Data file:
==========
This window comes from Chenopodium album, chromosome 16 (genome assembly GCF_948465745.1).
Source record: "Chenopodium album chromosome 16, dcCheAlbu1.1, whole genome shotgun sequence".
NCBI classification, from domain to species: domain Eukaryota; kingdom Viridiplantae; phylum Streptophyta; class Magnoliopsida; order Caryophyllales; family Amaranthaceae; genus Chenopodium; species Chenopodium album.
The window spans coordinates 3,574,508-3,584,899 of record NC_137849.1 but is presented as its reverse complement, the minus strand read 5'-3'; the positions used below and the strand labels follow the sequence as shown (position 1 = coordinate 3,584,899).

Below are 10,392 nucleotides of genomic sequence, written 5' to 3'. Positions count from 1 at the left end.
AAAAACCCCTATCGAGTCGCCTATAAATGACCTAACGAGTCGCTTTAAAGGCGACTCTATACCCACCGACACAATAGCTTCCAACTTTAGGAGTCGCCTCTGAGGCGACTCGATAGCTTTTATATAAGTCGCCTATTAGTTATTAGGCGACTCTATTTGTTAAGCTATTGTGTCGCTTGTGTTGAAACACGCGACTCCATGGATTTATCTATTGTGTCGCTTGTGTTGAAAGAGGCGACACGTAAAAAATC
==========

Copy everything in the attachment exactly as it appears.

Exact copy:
This window comes from Chenopodium album, chromosome 16 (genome assembly GCF_948465745.1).
Source record: "Chenopodium album chromosome 16, dcCheAlbu1.1, whole genome shotgun sequence".
NCBI classification, from domain to species: domain Eukaryota; kingdom Viridiplantae; phylum Streptophyta; class Magnoliopsida; order Caryophyllales; family Amaranthaceae; genus Chenopodium; species Chenopodium album.
The window spans coordinates 3,574,508-3,584,899 of record NC_137849.1 but is presented as its reverse complement, the minus strand read 5'-3'; the positions used below and the strand labels follow the sequence as shown (position 1 = coordinate 3,584,899).

Below are 10,392 nucleotides of genomic sequence, written 5' to 3'. Positions count from 1 at the left end.
AAAAACCCCTATCGAGTCGCCTATAAATGACCTAACGAGTCGCTTTAAAGGCGACTCTATACCCACCGACACAATAGCTTCCAACTTTAGGAGTCGCCTCTGAGGCGACTCGATAGCTTTTATATAAGTCGCCTATTAGTTATTAGGCGACTCTATTTGTTAAGCTATTGTGTCGCTTGTGTTGAAACACGCGACTCCATGGATTTATCTATTGTGTCGCTTGTGTTGAAAGAGGCGACACGTAAAAAATC